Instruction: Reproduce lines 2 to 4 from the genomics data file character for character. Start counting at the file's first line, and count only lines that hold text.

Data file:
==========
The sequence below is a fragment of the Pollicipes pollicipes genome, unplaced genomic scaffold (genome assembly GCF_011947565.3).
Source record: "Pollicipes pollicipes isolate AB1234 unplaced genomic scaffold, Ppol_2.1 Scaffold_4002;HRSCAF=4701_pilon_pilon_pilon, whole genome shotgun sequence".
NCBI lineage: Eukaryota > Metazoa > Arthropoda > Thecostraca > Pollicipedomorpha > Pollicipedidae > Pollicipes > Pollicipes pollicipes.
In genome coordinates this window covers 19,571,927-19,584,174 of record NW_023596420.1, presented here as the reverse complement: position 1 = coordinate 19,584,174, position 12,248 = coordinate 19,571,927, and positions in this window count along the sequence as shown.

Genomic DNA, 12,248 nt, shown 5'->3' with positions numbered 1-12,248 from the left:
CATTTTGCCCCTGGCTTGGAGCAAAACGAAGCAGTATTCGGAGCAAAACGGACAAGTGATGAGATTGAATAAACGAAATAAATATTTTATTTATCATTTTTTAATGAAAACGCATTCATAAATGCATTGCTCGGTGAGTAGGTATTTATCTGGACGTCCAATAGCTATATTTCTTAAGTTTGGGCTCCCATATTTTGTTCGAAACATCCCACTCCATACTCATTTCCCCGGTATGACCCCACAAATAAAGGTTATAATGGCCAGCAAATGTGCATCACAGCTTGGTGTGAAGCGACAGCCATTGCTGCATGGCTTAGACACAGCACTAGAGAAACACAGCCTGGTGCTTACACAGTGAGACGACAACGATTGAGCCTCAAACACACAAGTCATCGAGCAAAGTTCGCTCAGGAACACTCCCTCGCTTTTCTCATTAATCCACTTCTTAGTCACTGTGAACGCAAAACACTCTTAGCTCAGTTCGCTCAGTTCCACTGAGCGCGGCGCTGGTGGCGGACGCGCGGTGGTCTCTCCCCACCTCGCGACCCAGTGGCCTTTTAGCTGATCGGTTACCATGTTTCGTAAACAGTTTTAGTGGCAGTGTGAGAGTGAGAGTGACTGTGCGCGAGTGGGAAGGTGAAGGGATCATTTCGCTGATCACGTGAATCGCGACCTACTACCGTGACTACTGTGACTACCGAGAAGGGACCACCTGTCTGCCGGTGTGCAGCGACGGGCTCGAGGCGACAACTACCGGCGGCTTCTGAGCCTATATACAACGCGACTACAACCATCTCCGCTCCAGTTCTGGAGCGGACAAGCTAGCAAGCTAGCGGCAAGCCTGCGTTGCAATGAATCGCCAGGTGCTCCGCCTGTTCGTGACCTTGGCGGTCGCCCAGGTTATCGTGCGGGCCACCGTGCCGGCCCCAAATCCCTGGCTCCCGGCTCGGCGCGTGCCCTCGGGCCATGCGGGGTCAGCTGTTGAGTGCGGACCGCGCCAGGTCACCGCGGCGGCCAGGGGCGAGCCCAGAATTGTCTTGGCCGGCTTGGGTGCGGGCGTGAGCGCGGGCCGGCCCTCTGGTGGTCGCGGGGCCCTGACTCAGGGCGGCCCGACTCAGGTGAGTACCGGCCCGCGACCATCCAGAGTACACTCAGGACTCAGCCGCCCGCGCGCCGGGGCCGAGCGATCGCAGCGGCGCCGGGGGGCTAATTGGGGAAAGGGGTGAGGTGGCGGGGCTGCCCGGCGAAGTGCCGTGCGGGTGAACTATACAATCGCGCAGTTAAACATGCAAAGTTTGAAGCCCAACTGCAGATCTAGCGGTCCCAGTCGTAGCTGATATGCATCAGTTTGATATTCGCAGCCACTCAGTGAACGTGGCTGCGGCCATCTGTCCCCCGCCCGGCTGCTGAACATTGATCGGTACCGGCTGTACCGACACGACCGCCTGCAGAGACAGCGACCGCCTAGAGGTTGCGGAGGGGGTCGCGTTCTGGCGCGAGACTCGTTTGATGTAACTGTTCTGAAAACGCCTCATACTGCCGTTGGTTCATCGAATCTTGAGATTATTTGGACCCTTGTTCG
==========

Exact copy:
Source record: "Pollicipes pollicipes isolate AB1234 unplaced genomic scaffold, Ppol_2.1 Scaffold_4002;HRSCAF=4701_pilon_pilon_pilon, whole genome shotgun sequence".
NCBI lineage: Eukaryota > Metazoa > Arthropoda > Thecostraca > Pollicipedomorpha > Pollicipedidae > Pollicipes > Pollicipes pollicipes.
In genome coordinates this window covers 19,571,927-19,584,174 of record NW_023596420.1, presented here as the reverse complement: position 1 = coordinate 19,584,174, position 12,248 = coordinate 19,571,927, and positions in this window count along the sequence as shown.